Surprisingly, the amount of di- and tri-alkyl benzenes actually observed using 100 mole % trans-2-butene as the alkylating agent was over 6 times less than the result observed using 100 mole % propylene as the alkylating agent. The actual amount of di- and tri-alkyl benzenes produced using 100 mole % propylene in Example 2 was 0.00124 moles per 100 g of product (far right data point on lines X and Y). The actual amount of di- and tri-alkyl benzenes produced using 100 mole % trans-2-butene in Example 4 was 0.00019 moles per 100 g of product (far left data point on line Y). The total moles of di- and tri-alkyl benzenes predicted when the molar ratio of propylene/trans-2-butene varied between these two points is illustrated by line “Y.”

In addition to the surprising increase in selectivity, unexpected synergy was observed using a combination of linear butene(s) and propylene—particularly at concentrations of from about 20 mole % to about 80 mole % propylene. The curve “Z” on FIG. 1 is a plot of the actual selectivities found when the molar ratio of linear butylene and propylene were varied (Examples 5-7). Where the mole % propylene is from about 20 mole % to about 80 mole %, the actual moles of di- and tri-alkyl benzenes per 100 g product was at least about 30% less than the predicted amount (line Y). Similar results are expected using other linear butenes.

Using an alkylating agent comprising a combination of propylene and linear butene(s) increases the yield of monoalkylated cumene and s-butylbenzene. The process may eliminate or at least reduce the size of any required transalkylator, thereby decreasing equipment costs and simplifying the process.

Zeolite Beta

The method involves contacting the aromatic hydrocarbon and alkylating agent with zeolite beta. Zeolite beta is a synthetic crystalline aluminosilicate. See U.S. Pat. No. 3,308,069 and Re 28,341, incorporated herein by reference. Zeolite beta is identified by its characteristic X-ray diffraction pattern which, in terms of the significant d values (Ångstroms, radiation:K alpha doublet of copper, Geiger counter spectrometer), is reproduced in Table 1 below.

TABLE 1
d Values of Reflection in Zeolite Beta
11.4 ± 0.2 
7.4 ± 0.2
6.7 ± 0.2
4.25 ± 0.1 
3.97 ± 0.1 
3.0 ± 0.1
2.2 ± 0.1

The composition of zeolite beta is described as follows:
[XM(1.0±0.1−X)TEA]R1O2.Y R2O2.W H2O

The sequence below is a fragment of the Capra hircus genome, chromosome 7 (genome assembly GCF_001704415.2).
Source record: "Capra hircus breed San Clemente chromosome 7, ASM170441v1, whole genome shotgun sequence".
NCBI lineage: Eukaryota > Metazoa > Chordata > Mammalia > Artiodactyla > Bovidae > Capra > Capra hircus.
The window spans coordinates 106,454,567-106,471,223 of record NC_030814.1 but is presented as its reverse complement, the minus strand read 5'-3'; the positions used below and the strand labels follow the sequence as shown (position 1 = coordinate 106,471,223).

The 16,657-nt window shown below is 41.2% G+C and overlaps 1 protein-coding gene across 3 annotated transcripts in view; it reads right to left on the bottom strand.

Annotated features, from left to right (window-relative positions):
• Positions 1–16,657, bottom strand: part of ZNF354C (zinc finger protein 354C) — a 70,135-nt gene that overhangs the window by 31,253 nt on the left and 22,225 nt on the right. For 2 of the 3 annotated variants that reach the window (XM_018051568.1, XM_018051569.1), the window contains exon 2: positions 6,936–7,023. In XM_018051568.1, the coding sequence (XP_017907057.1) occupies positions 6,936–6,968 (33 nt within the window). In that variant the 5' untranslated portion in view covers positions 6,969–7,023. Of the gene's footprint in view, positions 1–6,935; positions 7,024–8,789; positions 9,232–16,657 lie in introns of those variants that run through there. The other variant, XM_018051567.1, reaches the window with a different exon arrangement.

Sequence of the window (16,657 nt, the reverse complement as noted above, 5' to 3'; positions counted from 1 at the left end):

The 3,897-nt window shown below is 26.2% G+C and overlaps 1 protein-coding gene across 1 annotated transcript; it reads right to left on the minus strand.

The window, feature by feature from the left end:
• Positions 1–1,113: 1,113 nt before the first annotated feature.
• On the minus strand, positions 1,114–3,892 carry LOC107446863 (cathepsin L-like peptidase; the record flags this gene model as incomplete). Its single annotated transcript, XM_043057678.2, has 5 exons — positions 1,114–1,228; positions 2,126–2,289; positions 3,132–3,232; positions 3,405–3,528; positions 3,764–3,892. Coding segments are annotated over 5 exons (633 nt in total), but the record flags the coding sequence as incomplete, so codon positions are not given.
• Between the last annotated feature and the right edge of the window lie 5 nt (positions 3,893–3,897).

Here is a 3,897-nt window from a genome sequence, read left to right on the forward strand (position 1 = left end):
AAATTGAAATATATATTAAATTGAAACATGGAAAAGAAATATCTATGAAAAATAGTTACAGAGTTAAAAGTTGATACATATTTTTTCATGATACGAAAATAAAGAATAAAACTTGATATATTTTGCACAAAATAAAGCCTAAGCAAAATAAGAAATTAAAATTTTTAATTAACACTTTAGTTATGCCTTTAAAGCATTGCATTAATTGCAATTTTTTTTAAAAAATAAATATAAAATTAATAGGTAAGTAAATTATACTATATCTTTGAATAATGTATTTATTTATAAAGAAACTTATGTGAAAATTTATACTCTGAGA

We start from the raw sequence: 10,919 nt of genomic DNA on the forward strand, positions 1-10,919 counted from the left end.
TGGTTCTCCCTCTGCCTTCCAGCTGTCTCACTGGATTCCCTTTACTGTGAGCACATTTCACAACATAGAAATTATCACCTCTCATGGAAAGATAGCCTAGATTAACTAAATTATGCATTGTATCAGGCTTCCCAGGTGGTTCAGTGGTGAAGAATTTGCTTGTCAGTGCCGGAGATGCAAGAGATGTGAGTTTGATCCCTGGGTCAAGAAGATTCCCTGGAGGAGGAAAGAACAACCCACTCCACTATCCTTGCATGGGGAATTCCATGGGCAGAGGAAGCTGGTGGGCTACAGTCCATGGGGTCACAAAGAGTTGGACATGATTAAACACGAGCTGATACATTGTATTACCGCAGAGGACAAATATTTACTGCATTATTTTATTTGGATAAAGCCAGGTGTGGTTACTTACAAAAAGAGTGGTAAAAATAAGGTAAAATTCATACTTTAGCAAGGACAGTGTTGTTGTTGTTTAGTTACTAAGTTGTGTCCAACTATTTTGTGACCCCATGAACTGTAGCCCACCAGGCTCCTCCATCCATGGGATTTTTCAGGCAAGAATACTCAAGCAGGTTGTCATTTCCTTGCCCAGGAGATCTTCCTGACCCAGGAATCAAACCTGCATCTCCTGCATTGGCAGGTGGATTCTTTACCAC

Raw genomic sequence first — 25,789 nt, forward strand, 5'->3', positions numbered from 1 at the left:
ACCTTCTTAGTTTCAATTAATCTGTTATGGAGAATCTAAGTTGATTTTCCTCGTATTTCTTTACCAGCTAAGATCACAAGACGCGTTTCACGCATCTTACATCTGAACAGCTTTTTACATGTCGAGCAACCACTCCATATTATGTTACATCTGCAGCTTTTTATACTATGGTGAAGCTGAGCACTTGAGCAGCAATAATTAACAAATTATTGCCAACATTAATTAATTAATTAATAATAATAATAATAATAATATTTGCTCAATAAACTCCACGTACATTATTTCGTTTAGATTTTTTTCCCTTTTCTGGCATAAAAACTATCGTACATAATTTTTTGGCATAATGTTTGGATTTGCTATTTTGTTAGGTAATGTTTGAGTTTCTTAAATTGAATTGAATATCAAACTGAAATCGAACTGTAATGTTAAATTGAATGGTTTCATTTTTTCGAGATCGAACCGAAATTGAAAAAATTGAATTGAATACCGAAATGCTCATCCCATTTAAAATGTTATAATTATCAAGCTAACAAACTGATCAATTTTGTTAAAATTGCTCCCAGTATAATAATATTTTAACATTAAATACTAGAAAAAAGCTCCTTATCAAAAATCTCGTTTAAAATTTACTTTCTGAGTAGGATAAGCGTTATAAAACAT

wherein M is a metal cation; R1 is selected from the group consisting of aluminum, gallium, boron, and iron (preferably aluminum); R2 is selected from the group consisting of silicon, germanium, and phosphorous (preferably silicon); X is less than 1, preferably less than 0.75, TEA represents tetraethylammonium ion; Y is greater than 5 and less than 100, and W is up to about 4, depending on the condition of dehydration and on the metal cation present.

Suitable metal cations (M) are typically a sodium ion from the original synthesis but may also be a metal ion added by ion exchange techniques. Suitable metal ions include those from Groups IA, IIA or IIIA of the Periodic Table of the Elements. Another way to define suitable metal ions (M) is as a transition metal. Examples of suitable ions include ions of lithium, potassium, calcium, magnesium, barium, lanthanum, cerium, nickel, platinum, palladium, and combinations thereof. When the Periodic Table of the Elements is referred to herein, the source of the Periodic Table is: F. Cotton et al. Advanced Inorganic Chemistry (5th Ed. 1988).

See also European Patent Application Nos. 95,304, 159,846, 159,847, and 164,939, incorporated herein by reference, which have broadened the definition of zeolite beta to include materials prepared using templating agents other than tetraethylammonium hydroxide and materials having R2/R1 (preferably Si/Al) atomic ratios greater than 100. Also, the zeolites described in European Patent Applications Nos. 55,046 (“Nu-2”) and 64,328 and British Patent Application No. 2,024,790 (“Boralite B”), incorporated herein by reference, have structures and X-ray diffraction patterns very similar to that of zeolite beta and are included within the scope of the term “zeolite beta”, as used herein.